Exploring the Museum of Cambridge
Wendesday 24th May, 6pm, University Arms Library.
All are welcome to join us in our library to meet social historian and landscape archaeologist Lucy Walker who will be talking all things Museum of Cambridge and how she came to be a trustee of the museum.
From traditional eel griggs and fenland witchcraft to an early domestic food processor, an industrial scale apple peeler and corer, and a beautiful piece of embroidery by a recovering WW1 soldier, the Museum of Cambridge, shares the extraordinary stories of ordinary people over the last 300 years.
It was founded in 1936, as the Cambridge and County Folk Museum, by local people who wanted to conserve things that represented ways of life which were fast changing. The wonderful, eclectic collection was donated by people in the town (now city), the villages and the countryside – including the fens. From households and colleges, local businesses and industries, craftspeople and pubs, the museum includes paintings and pub signs, things domestic and relating to traditional trades and local businesses, photographs and news bills, as well as children’s toys and personal items.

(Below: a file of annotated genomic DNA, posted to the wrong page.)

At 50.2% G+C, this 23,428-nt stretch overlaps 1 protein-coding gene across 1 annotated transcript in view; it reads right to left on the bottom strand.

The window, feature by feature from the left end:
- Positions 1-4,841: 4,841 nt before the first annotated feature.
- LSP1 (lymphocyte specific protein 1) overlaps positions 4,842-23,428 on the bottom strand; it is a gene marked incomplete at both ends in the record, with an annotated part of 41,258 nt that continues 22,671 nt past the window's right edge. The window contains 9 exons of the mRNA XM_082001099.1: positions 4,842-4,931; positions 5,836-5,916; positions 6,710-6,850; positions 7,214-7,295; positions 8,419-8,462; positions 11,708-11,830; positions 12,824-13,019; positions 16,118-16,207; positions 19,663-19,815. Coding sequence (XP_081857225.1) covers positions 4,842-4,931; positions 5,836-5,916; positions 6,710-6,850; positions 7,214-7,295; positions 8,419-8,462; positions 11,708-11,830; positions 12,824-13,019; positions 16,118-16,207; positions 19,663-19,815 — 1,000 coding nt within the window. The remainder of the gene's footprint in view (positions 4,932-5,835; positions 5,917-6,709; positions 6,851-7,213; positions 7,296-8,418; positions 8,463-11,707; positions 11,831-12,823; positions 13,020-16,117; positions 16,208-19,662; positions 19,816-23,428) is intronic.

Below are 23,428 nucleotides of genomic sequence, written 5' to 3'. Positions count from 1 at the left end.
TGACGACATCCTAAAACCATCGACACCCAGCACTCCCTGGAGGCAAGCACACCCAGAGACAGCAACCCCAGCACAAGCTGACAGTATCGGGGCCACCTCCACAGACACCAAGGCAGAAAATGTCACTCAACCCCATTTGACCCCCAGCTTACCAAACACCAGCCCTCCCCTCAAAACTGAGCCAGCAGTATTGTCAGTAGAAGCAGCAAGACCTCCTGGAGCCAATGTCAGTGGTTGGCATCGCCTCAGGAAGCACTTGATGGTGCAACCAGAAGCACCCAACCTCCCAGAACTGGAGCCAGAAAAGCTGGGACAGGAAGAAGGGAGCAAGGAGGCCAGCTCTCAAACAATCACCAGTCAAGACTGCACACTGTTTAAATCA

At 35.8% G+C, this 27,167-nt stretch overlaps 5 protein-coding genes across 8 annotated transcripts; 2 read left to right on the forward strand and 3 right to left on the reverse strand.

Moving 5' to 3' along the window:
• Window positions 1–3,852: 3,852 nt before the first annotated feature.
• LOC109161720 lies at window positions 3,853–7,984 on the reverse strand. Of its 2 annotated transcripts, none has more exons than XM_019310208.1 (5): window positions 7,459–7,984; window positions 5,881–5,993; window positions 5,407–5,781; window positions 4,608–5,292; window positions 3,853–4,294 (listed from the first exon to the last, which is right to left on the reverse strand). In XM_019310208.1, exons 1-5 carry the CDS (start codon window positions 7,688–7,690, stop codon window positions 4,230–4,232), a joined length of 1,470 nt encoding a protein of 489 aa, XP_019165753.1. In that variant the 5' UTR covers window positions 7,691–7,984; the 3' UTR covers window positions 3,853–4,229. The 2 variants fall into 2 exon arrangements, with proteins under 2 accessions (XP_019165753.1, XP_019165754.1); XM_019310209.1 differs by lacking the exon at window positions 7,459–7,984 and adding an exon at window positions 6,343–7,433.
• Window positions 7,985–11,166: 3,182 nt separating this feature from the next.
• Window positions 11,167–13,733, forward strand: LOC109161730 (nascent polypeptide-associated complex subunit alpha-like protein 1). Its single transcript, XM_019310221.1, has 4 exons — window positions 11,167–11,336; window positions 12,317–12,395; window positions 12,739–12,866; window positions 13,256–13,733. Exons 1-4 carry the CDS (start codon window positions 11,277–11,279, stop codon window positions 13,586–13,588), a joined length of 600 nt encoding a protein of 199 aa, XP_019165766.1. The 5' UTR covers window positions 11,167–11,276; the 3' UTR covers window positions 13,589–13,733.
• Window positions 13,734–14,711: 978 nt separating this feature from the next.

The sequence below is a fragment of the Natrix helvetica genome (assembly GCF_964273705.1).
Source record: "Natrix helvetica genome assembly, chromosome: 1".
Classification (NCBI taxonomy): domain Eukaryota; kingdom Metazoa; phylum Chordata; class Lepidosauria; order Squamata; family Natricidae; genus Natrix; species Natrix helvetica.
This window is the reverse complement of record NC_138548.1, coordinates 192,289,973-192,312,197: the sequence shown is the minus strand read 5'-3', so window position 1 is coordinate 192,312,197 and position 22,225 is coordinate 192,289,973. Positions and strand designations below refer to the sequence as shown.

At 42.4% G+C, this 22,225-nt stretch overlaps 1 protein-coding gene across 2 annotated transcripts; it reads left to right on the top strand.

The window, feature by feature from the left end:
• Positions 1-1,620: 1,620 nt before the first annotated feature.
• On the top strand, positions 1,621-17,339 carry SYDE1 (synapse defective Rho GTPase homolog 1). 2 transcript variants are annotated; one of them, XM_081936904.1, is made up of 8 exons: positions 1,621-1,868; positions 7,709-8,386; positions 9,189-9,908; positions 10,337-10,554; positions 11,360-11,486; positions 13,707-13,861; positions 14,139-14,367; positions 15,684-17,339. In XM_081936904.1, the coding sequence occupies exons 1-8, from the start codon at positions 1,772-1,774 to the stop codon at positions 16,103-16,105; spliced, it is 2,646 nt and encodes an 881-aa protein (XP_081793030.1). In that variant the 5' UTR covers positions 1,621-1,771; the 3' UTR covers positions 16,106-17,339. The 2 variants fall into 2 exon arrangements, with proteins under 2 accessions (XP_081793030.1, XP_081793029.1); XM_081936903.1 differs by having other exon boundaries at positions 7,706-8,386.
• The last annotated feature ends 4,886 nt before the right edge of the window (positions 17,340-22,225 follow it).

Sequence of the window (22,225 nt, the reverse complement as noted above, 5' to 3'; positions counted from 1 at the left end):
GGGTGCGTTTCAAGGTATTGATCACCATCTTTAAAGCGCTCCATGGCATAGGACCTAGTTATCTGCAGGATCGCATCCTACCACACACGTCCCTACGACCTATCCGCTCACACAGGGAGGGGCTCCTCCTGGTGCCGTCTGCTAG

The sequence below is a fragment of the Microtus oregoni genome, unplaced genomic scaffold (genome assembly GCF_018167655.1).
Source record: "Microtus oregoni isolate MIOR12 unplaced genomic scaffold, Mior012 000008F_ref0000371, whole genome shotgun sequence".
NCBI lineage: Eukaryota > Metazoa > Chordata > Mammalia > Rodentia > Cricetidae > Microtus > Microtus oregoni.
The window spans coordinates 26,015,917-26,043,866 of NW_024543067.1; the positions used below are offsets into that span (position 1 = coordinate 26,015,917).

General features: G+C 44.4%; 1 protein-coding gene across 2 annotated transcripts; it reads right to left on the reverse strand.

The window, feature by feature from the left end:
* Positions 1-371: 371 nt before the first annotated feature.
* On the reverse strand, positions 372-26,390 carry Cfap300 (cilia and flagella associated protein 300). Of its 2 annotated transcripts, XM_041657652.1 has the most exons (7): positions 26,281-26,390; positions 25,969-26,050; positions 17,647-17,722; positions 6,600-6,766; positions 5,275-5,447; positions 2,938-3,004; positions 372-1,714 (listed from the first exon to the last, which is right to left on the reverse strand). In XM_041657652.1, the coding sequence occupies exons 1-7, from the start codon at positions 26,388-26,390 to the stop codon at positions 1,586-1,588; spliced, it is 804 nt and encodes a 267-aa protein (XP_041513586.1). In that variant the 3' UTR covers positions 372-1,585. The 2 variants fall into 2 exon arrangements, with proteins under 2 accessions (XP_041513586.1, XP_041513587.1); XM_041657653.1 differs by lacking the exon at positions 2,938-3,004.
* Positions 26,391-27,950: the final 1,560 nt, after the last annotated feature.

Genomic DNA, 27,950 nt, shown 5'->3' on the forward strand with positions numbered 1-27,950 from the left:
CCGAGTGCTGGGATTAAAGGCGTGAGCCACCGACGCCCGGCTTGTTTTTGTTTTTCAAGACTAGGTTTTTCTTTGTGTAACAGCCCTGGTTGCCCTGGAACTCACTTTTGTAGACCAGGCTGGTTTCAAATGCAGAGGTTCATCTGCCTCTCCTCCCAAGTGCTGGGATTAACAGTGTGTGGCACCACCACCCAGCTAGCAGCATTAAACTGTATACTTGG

The collection is housed in the former White Horse Inn, a characterful 16th century timber-framed building, and visitors sense history all around. Probably built on the backfilled ditch of the old Roman fort, it is located at an important crossroads in the old quarter of the city - opposite the Norman castle mound (with wonderful views across the city) and close to the ancient river crossing of the old port which connected the North Sea world and the fens with East Anglia and the Midlands.
Lucy is a landscape archaeologist, social historian and trustee of the Museum of Cambridge. She is interested in heritage, place and identity, exploring issues around social change and material culture, migration, memory and belonging. She is a founder member of the Mill Road History Project in Cambridge, which built the social history website Capturing Cambridge, now hosted by the museum. She has lived and worked in Cambridge for many years, and brought up her family here.
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